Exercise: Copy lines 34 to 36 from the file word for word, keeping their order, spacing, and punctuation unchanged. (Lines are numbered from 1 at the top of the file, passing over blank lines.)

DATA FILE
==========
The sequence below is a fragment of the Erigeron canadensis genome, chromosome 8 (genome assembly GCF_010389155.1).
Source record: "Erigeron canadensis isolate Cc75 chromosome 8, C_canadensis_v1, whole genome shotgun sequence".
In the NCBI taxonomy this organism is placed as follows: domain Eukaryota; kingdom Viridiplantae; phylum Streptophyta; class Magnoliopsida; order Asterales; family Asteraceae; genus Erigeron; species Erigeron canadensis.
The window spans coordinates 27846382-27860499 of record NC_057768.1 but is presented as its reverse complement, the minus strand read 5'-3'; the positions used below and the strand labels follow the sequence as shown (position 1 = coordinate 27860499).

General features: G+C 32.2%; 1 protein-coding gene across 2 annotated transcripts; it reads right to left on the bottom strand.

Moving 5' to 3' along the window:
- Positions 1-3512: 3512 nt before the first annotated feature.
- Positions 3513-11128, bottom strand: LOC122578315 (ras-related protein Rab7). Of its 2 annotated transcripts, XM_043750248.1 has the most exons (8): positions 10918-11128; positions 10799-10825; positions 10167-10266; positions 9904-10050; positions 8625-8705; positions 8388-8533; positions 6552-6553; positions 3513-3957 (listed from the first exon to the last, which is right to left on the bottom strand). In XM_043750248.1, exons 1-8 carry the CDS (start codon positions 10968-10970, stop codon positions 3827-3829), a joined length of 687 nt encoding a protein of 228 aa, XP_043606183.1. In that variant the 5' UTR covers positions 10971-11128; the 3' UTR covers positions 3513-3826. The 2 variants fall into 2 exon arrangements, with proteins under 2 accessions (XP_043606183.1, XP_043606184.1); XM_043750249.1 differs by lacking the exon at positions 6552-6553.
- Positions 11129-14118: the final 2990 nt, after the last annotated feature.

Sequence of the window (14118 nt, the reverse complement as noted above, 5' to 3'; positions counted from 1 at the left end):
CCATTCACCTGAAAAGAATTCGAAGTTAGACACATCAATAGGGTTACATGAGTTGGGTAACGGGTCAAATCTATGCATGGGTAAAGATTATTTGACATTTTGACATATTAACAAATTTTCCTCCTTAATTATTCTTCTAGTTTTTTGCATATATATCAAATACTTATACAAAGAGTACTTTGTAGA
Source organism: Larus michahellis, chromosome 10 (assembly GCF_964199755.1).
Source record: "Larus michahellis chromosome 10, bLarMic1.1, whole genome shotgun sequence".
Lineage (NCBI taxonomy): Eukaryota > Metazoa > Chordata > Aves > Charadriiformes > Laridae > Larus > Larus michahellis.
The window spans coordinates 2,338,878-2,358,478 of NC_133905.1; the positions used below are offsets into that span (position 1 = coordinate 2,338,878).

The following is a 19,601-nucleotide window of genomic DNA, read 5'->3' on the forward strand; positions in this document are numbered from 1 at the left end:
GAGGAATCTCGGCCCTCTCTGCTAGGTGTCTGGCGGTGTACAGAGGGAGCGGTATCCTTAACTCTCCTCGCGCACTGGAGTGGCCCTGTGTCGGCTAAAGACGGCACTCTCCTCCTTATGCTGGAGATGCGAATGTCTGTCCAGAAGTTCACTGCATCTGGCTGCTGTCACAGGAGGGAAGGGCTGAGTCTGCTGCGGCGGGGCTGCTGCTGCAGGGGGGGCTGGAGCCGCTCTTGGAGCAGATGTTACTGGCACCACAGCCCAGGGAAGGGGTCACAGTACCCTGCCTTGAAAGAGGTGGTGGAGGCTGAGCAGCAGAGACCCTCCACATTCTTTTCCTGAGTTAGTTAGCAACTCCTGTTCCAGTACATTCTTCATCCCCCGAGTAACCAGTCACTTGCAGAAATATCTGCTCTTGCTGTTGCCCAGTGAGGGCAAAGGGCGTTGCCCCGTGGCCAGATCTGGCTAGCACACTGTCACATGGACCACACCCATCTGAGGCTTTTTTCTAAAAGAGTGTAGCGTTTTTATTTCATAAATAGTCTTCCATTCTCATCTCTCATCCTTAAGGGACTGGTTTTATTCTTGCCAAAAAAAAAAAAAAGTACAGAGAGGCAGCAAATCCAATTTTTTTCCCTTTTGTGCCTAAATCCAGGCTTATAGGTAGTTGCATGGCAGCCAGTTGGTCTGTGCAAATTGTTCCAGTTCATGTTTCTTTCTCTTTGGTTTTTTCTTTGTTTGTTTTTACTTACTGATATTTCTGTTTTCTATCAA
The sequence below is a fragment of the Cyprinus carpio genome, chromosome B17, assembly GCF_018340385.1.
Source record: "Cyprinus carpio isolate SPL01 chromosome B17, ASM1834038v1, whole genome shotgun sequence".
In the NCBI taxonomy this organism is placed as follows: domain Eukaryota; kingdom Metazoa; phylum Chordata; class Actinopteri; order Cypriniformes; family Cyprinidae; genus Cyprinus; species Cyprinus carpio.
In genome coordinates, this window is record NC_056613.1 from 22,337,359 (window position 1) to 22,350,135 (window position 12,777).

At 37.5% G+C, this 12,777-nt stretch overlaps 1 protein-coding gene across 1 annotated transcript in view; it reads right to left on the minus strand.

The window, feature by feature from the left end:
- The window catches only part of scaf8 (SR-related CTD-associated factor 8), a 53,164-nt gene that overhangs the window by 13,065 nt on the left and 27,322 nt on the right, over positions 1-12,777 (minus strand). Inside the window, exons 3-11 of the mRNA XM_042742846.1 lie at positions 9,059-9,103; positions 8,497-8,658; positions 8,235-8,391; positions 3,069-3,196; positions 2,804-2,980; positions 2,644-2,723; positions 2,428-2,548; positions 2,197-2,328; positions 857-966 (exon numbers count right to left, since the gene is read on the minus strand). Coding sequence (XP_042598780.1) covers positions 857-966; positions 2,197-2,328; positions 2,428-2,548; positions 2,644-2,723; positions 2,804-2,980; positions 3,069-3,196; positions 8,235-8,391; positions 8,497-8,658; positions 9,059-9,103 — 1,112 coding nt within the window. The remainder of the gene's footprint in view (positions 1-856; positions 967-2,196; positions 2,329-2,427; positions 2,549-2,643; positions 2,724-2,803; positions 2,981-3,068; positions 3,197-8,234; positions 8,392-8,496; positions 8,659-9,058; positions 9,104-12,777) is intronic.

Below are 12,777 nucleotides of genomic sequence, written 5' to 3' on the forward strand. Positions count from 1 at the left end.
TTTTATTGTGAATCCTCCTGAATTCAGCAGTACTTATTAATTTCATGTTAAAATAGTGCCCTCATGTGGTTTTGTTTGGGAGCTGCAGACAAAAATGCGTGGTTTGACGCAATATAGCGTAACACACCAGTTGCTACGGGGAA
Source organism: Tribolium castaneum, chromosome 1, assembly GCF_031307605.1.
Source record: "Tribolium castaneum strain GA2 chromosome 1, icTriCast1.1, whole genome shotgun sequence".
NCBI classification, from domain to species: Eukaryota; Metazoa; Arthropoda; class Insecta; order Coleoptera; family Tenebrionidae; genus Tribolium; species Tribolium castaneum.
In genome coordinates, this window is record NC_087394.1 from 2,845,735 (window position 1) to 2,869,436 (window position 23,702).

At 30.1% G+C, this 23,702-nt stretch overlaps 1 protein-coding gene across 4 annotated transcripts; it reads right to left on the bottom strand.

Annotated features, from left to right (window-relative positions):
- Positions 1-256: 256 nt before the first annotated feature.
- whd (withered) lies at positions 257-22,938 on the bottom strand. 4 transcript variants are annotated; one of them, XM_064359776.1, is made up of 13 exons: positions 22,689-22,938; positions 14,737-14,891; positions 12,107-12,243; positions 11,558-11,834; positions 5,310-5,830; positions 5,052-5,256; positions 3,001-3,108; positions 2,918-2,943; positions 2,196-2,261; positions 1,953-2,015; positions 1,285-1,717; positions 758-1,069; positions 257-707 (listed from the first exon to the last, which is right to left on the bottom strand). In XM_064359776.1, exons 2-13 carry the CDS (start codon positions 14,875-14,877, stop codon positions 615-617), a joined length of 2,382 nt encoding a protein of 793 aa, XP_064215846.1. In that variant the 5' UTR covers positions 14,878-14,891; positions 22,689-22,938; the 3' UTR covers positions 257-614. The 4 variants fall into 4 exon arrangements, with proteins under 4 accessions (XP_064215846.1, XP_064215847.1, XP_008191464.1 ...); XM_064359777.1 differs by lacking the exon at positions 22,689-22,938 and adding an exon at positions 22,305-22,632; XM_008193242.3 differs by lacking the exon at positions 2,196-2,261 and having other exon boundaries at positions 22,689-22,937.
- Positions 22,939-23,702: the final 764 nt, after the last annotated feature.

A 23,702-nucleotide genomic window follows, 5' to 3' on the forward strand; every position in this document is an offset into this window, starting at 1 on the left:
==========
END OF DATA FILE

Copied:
- whd (withered) lies at positions 257-22,938 on the bottom strand. 4 transcript variants are annotated; one of them, XM_064359776.1, is made up of 13 exons: positions 22,689-22,938; positions 14,737-14,891; positions 12,107-12,243; positions 11,558-11,834; positions 5,310-5,830; positions 5,052-5,256; positions 3,001-3,108; positions 2,918-2,943; positions 2,196-2,261; positions 1,953-2,015; positions 1,285-1,717; positions 758-1,069; positions 257-707 (listed from the first exon to the last, which is right to left on the bottom strand). In XM_064359776.1, exons 2-13 carry the CDS (start codon positions 14,875-14,877, stop codon positions 615-617), a joined length of 2,382 nt encoding a protein of 793 aa, XP_064215846.1. In that variant the 5' UTR covers positions 14,878-14,891; positions 22,689-22,938; the 3' UTR covers positions 257-614. The 4 variants fall into 4 exon arrangements, with proteins under 4 accessions (XP_064215846.1, XP_064215847.1, XP_008191464.1 ...); XM_064359777.1 differs by lacking the exon at positions 22,689-22,938 and adding an exon at positions 22,305-22,632; XM_008193242.3 differs by lacking the exon at positions 2,196-2,261 and having other exon boundaries at positions 22,689-22,937.
- Positions 22,939-23,702: the final 764 nt, after the last annotated feature.

A 23,702-nucleotide genomic window follows, 5' to 3' on the forward strand; every position in this document is an offset into this window, starting at 1 on the left: